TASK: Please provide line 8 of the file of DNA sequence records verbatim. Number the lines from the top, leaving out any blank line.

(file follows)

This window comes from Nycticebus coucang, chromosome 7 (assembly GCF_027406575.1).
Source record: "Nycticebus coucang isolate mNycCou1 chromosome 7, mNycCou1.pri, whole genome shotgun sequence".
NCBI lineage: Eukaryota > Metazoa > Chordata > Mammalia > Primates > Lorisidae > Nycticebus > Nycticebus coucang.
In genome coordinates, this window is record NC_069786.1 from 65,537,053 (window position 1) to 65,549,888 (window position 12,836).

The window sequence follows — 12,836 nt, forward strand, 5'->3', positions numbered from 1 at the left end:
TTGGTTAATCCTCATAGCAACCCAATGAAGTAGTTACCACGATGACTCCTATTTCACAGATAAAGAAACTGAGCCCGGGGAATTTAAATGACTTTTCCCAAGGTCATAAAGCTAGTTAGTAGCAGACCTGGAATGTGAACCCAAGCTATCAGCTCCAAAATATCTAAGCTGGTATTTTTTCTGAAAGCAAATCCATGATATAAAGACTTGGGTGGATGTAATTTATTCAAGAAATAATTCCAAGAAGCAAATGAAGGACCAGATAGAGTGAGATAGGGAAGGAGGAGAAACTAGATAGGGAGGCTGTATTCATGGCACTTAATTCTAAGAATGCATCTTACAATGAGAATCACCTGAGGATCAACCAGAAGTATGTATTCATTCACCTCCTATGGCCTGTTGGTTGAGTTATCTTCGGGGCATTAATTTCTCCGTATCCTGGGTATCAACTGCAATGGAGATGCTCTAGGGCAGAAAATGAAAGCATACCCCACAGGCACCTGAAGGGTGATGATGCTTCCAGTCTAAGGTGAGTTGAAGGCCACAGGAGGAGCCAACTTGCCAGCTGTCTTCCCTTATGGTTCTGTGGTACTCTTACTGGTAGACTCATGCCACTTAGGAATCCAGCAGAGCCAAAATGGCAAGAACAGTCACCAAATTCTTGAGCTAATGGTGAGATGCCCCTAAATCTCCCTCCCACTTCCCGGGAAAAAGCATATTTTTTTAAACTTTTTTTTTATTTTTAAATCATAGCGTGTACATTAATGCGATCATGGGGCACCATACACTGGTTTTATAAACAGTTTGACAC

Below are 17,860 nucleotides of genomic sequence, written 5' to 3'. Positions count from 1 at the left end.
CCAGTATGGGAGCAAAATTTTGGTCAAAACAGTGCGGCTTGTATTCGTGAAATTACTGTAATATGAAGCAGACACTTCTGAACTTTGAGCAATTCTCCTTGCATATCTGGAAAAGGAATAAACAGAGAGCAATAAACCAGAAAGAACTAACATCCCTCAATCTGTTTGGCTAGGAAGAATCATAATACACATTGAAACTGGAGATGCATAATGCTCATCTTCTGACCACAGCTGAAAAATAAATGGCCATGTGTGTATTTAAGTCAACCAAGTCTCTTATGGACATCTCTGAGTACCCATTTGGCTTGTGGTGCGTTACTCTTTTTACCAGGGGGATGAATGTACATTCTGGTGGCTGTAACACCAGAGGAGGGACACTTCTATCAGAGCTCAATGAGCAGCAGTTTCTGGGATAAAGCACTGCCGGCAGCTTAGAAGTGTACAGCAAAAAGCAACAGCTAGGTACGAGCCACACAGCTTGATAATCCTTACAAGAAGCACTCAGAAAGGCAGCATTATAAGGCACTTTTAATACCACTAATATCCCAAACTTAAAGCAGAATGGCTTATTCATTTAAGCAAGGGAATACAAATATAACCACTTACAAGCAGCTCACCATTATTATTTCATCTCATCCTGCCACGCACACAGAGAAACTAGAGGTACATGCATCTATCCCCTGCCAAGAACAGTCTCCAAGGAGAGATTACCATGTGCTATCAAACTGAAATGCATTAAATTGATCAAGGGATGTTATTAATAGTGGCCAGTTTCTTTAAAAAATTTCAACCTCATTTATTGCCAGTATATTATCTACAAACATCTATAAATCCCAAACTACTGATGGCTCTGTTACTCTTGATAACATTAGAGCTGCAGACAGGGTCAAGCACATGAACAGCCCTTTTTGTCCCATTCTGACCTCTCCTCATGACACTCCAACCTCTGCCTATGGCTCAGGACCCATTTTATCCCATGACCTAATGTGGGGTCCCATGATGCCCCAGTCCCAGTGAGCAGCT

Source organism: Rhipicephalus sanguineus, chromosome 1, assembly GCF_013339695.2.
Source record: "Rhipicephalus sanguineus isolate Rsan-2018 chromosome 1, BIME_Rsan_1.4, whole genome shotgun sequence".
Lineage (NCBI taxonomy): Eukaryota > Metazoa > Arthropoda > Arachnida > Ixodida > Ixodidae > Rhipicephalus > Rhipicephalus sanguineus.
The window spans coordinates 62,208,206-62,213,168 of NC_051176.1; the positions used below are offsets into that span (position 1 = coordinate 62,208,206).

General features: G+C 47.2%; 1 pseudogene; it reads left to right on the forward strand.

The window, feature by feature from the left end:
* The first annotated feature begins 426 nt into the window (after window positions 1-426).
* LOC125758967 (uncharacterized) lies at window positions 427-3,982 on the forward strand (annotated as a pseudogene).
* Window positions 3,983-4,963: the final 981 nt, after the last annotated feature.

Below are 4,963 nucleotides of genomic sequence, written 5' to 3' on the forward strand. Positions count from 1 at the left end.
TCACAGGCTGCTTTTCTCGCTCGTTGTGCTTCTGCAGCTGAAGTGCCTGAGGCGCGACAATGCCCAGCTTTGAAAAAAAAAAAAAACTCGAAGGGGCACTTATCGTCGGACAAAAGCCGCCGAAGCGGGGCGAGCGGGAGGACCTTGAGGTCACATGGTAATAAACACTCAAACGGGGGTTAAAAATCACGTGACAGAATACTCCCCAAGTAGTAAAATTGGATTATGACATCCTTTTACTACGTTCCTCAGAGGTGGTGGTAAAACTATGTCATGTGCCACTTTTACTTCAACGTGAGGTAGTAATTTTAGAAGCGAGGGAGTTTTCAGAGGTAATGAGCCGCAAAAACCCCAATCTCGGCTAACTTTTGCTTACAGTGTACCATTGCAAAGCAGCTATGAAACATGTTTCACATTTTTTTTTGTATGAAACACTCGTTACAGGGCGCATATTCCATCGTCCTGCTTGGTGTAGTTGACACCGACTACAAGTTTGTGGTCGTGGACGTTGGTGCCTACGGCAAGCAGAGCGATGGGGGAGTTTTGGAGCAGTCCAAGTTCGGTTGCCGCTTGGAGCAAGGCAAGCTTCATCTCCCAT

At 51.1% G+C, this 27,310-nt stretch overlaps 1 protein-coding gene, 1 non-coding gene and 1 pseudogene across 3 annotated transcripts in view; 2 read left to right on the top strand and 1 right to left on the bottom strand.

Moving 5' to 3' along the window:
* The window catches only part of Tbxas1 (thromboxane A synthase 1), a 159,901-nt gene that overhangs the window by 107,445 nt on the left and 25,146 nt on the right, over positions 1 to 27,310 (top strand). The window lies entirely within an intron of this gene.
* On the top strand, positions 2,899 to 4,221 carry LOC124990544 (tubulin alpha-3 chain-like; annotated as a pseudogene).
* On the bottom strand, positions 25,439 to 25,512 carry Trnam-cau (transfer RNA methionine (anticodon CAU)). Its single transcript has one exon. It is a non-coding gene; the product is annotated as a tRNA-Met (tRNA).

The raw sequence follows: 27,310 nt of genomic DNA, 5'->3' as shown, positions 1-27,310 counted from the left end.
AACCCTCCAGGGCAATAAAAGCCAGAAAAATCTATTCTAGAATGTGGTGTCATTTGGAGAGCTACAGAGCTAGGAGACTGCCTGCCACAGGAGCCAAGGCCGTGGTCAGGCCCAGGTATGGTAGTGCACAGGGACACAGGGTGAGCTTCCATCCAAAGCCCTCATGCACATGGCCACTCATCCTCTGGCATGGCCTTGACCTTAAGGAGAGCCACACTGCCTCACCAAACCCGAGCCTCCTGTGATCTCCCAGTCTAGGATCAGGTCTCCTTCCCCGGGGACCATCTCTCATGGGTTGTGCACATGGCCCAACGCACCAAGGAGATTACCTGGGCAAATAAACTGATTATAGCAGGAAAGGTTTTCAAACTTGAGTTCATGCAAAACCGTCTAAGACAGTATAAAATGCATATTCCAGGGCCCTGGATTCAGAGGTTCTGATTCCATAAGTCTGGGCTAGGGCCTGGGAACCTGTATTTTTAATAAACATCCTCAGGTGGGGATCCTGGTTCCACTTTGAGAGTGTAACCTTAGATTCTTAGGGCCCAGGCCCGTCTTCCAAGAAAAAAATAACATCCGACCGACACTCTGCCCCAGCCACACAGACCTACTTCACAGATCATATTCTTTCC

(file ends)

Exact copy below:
CCAGTATGGGAGCAAAATTTTGGTCAAAACAGTGCGGCTTGTATTCGTGAAATTACTGTAATATGAAGCAGACACTTCTGAACTTTGAGCAATTCTCCTTGCATATCTGGAAAAGGAATAAACAGAGAGCAATAAACCAGAAAGAACTAACATCCCTCAATCTGTTTGGCTAGGAAGAATCATAATACACATTGAAACTGGAGATGCATAATGCTCATCTTCTGACCACAGCTGAAAAATAAATGGCCATGTGTGTATTTAAGTCAACCAAGTCTCTTATGGACATCTCTGAGTACCCATTTGGCTTGTGGTGCGTTACTCTTTTTACCAGGGGGATGAATGTACATTCTGGTGGCTGTAACACCAGAGGAGGGACACTTCTATCAGAGCTCAATGAGCAGCAGTTTCTGGGATAAAGCACTGCCGGCAGCTTAGAAGTGTACAGCAAAAAGCAACAGCTAGGTACGAGCCACACAGCTTGATAATCCTTACAAGAAGCACTCAGAAAGGCAGCATTATAAGGCACTTTTAATACCACTAATATCCCAAACTTAAAGCAGAATGGCTTATTCATTTAAGCAAGGGAATACAAATATAACCACTTACAAGCAGCTCACCATTATTATTTCATCTCATCCTGCCACGCACACAGAGAAACTAGAGGTACATGCATCTATCCCCTGCCAAGAACAGTCTCCAAGGAGAGATTACCATGTGCTATCAAACTGAAATGCATTAAATTGATCAAGGGATGTTATTAATAGTGGCCAGTTTCTTTAAAAAATTTCAACCTCATTTATTGCCAGTATATTATCTACAAACATCTATAAATCCCAAACTACTGATGGCTCTGTTACTCTTGATAACATTAGAGCTGCAGACAGGGTCAAGCACATGAACAGCCCTTTTTGTCCCATTCTGACCTCTCCTCATGACACTCCAACCTCTGCCTATGGCTCAGGACCCATTTTATCCCATGACCTAATGTGGGGTCCCATGATGCCCCAGTCCCAGTGAGCAGCT